Energy and environment: As we know from a daily reading of newspapers, India faces major and complex issues in energy production, pricing, demand management, coordination/planning across sub-sectors (coal, hydro, oil and gas, nuclear, electricity, and solar and other non-conventional sources) and the associated issues relating to environmental impact and conservation. These issues need sustained, high-quality analysis to yield good policies to develop the country's varied energy supplies to meet the growing demand.
Transport and communication: Similarly, the domain of transport and communication development cuts across various sectors (such as railways, roads, ports, shipping, inland waterways, air transport, telecommunication and information technology) and ministerial responsibilities. Here, too, medium- and long-range forward thinking is critical to develop the right kind of development strategies and to foster appropriate regulatory and policy frameworks. As in the case of energy/environment, this set of issues needs urgent and continuous analytical attention, which the new institution should aim to provide.
Water, sanitation and public health: Issues of water scarcity and mismanagement are becoming serious constraints to both rural and urban development. Water is linked to many things, including the long festering problems of inadequate sanitation and sewerage, which are at last receiving serious attention, especially since they are closely linked to basic issues of public health. Again, because of the cross-sectoral (and cross-ministerial) nature of these problems, the new institution would do well to focus on this area early in its evolution.
What about a name?
Names are important. Here's by suggestion: National Development Policy Commission (NDPC). That should make clear that the new institution is national, it's about development, and, crucially, it's about actual government policy ... that it's not just a think tank producing research papers only a few read. Of course, a name is no guarantee of a vibrant and effective future.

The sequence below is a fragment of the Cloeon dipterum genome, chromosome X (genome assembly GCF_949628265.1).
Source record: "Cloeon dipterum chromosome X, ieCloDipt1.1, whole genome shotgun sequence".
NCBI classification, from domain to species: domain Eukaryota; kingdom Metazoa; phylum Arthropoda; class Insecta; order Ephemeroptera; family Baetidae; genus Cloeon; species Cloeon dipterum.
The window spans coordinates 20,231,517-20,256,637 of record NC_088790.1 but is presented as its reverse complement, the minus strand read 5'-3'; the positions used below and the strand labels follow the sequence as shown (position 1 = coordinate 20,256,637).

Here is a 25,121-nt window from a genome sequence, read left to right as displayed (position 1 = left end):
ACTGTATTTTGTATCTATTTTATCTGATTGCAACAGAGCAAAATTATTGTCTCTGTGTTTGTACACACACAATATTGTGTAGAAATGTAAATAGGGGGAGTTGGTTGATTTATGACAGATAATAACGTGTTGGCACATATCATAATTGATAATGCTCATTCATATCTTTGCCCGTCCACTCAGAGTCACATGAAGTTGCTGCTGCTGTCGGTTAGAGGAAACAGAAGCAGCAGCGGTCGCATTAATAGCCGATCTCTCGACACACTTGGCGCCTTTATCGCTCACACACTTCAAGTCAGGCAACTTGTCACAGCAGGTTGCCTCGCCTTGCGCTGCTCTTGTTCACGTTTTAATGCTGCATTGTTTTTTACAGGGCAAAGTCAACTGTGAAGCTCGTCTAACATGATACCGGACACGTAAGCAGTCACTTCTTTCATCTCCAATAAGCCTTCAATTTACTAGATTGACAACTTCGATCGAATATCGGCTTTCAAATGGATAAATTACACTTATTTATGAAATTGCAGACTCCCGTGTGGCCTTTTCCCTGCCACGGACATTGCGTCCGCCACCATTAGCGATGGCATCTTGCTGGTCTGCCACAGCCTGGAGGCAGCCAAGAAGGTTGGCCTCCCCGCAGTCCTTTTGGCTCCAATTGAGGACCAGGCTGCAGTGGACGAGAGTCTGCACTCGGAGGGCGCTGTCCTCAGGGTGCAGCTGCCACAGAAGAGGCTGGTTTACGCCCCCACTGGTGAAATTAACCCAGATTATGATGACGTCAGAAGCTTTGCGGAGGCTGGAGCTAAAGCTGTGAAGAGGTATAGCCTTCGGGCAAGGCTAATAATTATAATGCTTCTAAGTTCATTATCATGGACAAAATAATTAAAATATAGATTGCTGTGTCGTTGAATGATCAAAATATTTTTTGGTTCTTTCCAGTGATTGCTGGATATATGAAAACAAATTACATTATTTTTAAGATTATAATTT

Organisation and staffing
If the new NDPC is to get off to a good start, two things are absolutely essential. It must have strong prime ministerial support, and it must be equipped with high-quality staff. As in the case of the erstwhile PC, the prime minister should chair the NDPC, with a well-empowered, Cabinet-level deputy, who really runs the institution. Will that be enough to ensure that the rest of the government pays attention to the policy papers and advice offered by the NDPC, especially in the absence of the PC's allocative functions? That is an open question. There are ways of increasing the chances for getting governmental attention: such as by requiring Cabinet discussion and decision on the policy papers prepared by the NDPC; or by requiring that all Cabinet notes in the NDPC's designated (and gradually evolving) areas of focus/expertise should only reach the Cabinet after inclusion of the NDPC's comments.
The effectiveness of the NDPC will depend crucially on the quality of its policy advice. And the best chance of ensuring high-quality advice is to staff the organisation with high-quality people, whether economists, technologists or various domain experts. Ergo, the NDPC must have highly flexible recruitment rules, which allow engagement of high-quality analysts for several years or a few months as required. Their number need not be large. It must also have a generous consultancy/research budget that allows it to readily farm out necessary, specialised studies to existing think tanks and non-government experts. It must not become a convenient parking spot for various "surplus" government cadres.
Beyond all this, the NDPC's success (or failure) will depend on luck and the unknowable trajectory of events and people that actually make history.